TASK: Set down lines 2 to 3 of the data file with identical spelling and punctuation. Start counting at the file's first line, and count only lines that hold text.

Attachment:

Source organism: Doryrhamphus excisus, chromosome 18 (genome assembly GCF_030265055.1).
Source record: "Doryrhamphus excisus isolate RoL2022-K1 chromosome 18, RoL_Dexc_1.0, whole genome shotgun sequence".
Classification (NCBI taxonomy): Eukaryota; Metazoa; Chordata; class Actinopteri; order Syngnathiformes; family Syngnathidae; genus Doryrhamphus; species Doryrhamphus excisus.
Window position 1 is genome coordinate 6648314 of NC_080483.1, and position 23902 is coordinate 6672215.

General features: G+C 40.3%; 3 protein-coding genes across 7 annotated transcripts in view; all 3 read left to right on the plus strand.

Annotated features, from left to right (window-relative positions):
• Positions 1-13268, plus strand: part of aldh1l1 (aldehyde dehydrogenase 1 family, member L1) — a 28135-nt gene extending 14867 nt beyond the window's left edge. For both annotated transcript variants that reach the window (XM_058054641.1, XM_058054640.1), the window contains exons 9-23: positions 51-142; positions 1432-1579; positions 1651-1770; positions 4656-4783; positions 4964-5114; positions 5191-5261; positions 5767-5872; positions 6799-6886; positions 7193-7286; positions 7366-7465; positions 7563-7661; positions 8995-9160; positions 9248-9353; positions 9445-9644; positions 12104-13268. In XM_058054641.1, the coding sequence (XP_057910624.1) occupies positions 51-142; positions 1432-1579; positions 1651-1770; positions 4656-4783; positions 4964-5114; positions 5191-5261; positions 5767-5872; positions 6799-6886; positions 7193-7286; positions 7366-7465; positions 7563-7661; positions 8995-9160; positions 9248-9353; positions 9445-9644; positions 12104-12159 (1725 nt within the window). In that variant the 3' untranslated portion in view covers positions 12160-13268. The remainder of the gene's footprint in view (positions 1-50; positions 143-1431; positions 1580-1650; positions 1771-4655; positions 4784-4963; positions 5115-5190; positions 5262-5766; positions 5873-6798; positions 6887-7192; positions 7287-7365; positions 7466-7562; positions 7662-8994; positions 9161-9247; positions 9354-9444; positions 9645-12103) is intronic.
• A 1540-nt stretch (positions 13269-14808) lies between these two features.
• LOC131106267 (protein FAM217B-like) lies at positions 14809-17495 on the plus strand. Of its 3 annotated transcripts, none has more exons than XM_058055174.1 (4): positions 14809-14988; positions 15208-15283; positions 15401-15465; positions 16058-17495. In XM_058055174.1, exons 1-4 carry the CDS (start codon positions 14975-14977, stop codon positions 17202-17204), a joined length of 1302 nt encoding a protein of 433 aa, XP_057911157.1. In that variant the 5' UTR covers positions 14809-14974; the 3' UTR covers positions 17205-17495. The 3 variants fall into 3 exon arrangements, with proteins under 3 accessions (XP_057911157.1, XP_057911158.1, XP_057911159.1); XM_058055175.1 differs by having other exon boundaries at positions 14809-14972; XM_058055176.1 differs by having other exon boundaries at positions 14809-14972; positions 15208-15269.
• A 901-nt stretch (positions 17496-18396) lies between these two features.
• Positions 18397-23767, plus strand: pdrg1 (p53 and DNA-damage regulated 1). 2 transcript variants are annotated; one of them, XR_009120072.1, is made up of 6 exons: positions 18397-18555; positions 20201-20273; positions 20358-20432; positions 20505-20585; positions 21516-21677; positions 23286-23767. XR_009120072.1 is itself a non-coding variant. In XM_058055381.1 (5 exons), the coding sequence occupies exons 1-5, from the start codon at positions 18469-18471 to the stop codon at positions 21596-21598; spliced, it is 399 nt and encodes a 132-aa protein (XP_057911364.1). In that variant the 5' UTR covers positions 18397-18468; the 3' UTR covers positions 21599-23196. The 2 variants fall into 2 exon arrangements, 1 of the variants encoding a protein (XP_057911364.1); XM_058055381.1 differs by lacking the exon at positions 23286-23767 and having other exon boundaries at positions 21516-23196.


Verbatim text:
Source record: "Doryrhamphus excisus isolate RoL2022-K1 chromosome 18, RoL_Dexc_1.0, whole genome shotgun sequence".
Classification (NCBI taxonomy): Eukaryota; Metazoa; Chordata; class Actinopteri; order Syngnathiformes; family Syngnathidae; genus Doryrhamphus; species Doryrhamphus excisus.